What Is The Origin Of Father’s Day?
While there are several renditions relating to the origin of Father’s Day, the most widely held version is this:
Father’s Day originated with a young girl named Sonora Louise Smart, who lived in Spokane, Washington. Apparently, after listening to a Mother’s Day sermon in 1909, she wondered why fathers weren’t celebrated as well. At 16, Sonora lost her mother and her dad, a civil war veteran, raised Sonora and her five siblings.
Determined to have Father’s Day recognized as a special day and working hard so that would happen, Sonora finally witnessed the first Father’s Day celebration on June 19, 1910. Subsequently, the idea gained popularity all over the US and thus Father’s Day became a national day of celebration.
In fact, President Woodrow Wilson, noticing the depth to which this day became so popular, approved the idea in 1916. Furthermore, it was President Calvin Coolidge who proclaimed Father’s Day as a national celebration in 1924. In 1966 President Lyndon Johnson signed a presidential proclamation stating the third Sunday in June would be officially declared Father’s Day. Then in 1972 President Richard Nixon permanently established the observance of Father’s Day.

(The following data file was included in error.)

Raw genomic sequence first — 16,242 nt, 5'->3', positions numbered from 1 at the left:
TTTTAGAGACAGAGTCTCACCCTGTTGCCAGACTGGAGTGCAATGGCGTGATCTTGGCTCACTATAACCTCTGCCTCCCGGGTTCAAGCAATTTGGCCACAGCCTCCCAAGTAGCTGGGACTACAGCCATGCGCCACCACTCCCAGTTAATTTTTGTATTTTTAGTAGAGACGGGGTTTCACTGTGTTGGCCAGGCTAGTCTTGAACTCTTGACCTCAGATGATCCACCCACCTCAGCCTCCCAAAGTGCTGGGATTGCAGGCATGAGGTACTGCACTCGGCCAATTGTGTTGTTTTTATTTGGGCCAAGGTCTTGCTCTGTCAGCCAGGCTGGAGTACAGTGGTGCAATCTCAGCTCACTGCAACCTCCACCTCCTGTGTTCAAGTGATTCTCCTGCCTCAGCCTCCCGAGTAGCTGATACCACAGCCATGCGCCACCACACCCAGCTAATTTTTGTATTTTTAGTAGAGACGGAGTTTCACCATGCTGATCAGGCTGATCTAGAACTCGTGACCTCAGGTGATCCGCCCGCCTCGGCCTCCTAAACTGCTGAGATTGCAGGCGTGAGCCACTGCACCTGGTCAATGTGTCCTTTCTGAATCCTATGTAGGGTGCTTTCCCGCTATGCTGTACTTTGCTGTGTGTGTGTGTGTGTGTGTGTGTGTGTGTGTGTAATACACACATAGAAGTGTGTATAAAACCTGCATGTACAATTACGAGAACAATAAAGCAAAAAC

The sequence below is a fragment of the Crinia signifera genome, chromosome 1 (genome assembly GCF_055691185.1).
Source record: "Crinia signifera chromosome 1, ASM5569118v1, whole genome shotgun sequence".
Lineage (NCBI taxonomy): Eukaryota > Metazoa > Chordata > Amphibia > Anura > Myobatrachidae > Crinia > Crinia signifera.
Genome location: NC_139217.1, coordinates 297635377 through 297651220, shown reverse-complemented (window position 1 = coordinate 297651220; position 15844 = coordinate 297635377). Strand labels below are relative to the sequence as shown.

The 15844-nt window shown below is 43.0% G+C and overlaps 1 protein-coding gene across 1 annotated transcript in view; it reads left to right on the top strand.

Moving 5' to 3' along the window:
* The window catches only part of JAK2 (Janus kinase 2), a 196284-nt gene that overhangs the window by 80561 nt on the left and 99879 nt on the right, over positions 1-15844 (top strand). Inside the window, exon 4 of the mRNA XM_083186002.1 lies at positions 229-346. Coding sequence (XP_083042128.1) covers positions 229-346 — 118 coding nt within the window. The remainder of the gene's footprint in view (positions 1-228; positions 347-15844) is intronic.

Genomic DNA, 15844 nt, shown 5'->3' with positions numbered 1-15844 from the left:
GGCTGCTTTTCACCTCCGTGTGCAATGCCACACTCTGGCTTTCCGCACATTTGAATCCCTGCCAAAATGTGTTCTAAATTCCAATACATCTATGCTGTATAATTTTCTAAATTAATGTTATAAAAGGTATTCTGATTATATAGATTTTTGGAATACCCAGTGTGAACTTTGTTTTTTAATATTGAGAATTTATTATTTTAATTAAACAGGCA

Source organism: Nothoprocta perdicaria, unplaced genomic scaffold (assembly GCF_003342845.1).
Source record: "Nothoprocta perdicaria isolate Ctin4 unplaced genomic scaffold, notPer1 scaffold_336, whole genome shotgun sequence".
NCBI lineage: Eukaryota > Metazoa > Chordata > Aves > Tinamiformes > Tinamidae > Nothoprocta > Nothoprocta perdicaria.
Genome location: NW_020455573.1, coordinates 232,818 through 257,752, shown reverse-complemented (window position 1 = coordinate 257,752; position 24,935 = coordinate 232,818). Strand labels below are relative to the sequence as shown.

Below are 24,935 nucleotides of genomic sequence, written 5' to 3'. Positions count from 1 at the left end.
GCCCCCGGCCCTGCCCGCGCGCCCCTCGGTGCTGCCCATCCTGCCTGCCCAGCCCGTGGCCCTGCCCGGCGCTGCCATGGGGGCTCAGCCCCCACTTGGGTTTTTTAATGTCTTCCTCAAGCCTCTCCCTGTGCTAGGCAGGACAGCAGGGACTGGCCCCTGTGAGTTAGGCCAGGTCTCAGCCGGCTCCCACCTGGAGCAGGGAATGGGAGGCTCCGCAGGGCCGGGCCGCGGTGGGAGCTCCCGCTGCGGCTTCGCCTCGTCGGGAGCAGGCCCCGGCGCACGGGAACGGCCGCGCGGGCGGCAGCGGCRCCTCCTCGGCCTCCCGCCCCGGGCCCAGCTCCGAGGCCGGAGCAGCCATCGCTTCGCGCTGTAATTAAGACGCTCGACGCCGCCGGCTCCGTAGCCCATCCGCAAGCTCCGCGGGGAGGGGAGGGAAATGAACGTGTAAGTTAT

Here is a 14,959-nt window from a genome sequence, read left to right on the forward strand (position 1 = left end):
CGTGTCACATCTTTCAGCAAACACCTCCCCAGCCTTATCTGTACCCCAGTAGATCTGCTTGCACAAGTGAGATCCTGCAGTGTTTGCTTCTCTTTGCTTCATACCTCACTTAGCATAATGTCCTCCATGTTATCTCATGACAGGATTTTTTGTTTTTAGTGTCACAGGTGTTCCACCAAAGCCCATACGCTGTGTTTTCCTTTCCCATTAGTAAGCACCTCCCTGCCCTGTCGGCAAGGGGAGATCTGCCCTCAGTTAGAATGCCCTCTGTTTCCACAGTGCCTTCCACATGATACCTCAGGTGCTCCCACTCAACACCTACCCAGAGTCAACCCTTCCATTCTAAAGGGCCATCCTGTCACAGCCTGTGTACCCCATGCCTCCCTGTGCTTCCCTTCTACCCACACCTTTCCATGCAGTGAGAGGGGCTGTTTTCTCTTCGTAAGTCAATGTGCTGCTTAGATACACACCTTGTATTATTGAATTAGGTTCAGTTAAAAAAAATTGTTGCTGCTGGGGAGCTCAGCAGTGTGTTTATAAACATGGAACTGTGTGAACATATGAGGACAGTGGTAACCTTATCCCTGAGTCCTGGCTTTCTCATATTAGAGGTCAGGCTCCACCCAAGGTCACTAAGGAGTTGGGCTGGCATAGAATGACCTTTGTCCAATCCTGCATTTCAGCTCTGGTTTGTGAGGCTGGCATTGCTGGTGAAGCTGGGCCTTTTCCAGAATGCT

What happened to the young girl who started it all? Happily, Sonora Smart Dodd was honored at the World’s Fair in Spokane in 1974 for her contribution in making Father’s Day a national day of recognition.
Today, Father’s Day is celebrated around the world; however, not all countries celebrate it on the same day. Australia and New Zealand, for example, celebrate Father’s Day on the first Sunday of September.
Celebrating our fathers was a little idea that grew with the determination of one person, Sonora Louise Smart, a daughter who was proud of her father. Now we also take a day each year to recognize the man or men in our lives that have helped raise us and protect us. Make this Father’s Day a special day for someone you love.
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